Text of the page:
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How Many Golf Clubs in a Bag

How Many Golf Clubs in a Bag?

This could, potentially, be the shortest article I have ever written. If 42 is the answer to Life the Universe and Everything, then surely 14 is the answer to the question “How many golf clubs in a bag?” I mean, it is written in the rules of golf and everything! Actually, this article might not be quite as short as all that because the answer to this question isn’t actually completely straightforward.

Of course, in one sense 14 is entirely correct. The rules of golf (in fact, Rule number 4) state that 14 is the maximum number of clubs than can be carried in a competitive round. It doesn’t make carrying 14 an obligation by any means and I as I have often said, I tend to carry about 11 as a maximum most of the times, even when playing my increasing rare competitive rounds.

How Many Golf Clubs in a Bag Really?

Of course, is you do carry more than 14, you will incur a 2 stroke penalty for every hole where this is the case. There have been quite a few situations where golfers, generally inadvertently, have had 15 clubs in the bag. Generally, it is because they might have been trying out different combinations before deciding the actual set-up for a tournament and simply forgot to take them out of the bag.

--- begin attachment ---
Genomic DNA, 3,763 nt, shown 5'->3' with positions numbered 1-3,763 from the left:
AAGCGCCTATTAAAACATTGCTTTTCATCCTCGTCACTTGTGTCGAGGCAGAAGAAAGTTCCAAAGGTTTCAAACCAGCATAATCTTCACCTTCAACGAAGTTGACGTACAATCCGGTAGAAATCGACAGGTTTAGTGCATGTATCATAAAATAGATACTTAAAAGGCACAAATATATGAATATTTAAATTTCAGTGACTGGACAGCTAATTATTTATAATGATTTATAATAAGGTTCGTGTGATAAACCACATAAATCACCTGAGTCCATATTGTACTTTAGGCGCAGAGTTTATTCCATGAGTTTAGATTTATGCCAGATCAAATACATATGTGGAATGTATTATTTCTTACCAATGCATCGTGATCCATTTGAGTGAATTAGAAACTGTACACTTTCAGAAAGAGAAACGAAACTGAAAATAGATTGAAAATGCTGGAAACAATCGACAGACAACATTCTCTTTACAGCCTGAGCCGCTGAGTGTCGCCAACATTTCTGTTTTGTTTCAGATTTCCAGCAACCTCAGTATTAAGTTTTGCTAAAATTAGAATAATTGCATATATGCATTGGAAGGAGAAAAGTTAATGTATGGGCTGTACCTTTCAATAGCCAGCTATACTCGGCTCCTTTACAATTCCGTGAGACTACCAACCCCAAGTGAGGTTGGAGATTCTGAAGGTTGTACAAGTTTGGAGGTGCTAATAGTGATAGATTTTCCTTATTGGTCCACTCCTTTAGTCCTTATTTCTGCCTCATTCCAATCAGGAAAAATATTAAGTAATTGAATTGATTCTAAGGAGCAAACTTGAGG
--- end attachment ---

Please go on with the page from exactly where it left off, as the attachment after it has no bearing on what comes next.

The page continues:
How Many Golf Clubs in a Bag

One notorious incident which sticks in my mind involved fiery Welshman Ian Woosnam at the 2001 Open won by David Duval. His caddie allegedly forgot to remove the extra club from the bag and when it was brought to Ian’s attention during the round his remark in the direction of his caddie of “I give you one job to do and this is what happens” went down in golfing history. The two shot penalty that resulted from this moment of forgetfulness was particularly tough because it cost Woosnam a second place finish and potentially a Ryder Cup spot too.

Maybe the first thing to think about here is the idea of rules and competition. Most golf, even for professionals, doesn’t actually take place in competition. I would guess that a vast majority of golfers never actually play an official competitive round of golf. That being the case, who cares how many clubs you have in your bag? Some might say that you should check with your playing partners to see is they mind you carry more clubs for example. To this, I would answer “Why?” Once again, unless you happen to be playing a competitive match against them or there is money on the line and using more clubs could give you an edge, nobody should have anything to say about the clubs in your bag.